The treatment gap after major osteoporotic fractures in Denm
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This study demonstrates a substantial and persistent anti-osteoporosis treatment gap in men and women more than 50 years old who sustained major osteoporotic fracture(s) between 2005 and 2014 in Denmark. This was not substantially reduced by including hospital-administered anti-osteoporosis treatments.

The purpose of this study was to evaluate the Danish anti-osteoporosis treatment gap from in patients sustaining a major osteoporotic fracture (MOF), and to assess the impact of including hospital-administered anti-osteoporosis medications (AOM) on the treatment gap among these patients.

A repeated cross-sectional design was applied to generate cohorts of patients sustaining a first MOF, hip, vertebral, humerus, or forearm fracture, respectively, within each calendar year. The treatment gap was evaluated as the proportion of patients within each cohort not receiving treatment with AOM within 1 year of the fracture. Hospital-administered AOM was identified by SKS code.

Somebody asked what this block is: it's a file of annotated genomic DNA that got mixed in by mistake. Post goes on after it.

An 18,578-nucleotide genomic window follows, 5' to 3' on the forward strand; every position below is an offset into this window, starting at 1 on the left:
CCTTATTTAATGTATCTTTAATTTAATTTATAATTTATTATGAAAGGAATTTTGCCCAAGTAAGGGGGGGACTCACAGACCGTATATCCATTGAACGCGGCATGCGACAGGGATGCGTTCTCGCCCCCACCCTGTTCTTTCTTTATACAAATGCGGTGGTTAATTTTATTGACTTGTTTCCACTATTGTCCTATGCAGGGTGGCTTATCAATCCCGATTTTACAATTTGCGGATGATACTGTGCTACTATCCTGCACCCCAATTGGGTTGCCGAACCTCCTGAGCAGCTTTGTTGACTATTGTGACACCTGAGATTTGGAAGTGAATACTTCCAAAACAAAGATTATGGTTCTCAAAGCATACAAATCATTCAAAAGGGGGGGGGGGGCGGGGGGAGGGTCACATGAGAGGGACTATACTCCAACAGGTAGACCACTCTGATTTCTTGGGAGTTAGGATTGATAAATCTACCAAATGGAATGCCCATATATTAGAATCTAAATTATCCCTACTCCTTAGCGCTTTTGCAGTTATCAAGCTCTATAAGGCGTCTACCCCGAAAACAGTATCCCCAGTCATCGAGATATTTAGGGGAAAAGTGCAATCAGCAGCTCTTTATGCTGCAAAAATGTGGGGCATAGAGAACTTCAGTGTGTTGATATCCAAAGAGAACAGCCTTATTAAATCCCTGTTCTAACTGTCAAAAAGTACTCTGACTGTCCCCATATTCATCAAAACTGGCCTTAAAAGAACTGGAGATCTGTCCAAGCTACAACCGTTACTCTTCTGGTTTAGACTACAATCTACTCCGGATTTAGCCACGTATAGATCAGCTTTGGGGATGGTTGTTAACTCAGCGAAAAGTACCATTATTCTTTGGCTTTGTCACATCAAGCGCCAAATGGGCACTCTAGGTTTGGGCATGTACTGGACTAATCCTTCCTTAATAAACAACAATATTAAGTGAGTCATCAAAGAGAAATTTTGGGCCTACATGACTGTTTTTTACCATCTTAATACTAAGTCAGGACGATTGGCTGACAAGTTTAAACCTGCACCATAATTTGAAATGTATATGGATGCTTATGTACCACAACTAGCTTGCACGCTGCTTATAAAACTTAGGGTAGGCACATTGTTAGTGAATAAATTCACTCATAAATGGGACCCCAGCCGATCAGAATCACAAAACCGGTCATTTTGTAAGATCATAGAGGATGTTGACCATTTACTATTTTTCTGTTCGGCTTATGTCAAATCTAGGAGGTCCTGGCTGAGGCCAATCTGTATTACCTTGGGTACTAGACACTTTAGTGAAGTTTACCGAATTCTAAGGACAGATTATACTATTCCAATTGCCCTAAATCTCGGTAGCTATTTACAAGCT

--The treatment gap among MOF patients decreased from 85% to 79%.
--The gap was smaller among hip and vertebral fracture patients as compared to humerus and forearm fracture patients, and it was smaller in women than in men.
--The use of hospital-administered AOM was relatively uncommon, with a maximum of 0.9% of MOF patients initiating hospital-administered AOM.
--Researchers observed substantial variations in this proportion between fracture types and gender.
--Hospital-administered AOM was most commonly used among vertebral fracture patients.

In conclusion, there was a substantial treatment gap among patients who sustained a major osteoporotic fracture during the study, and including hospital-administered AOM did not increase the treatment gap evaluation significantly. Improving secondary fracture prevention is important.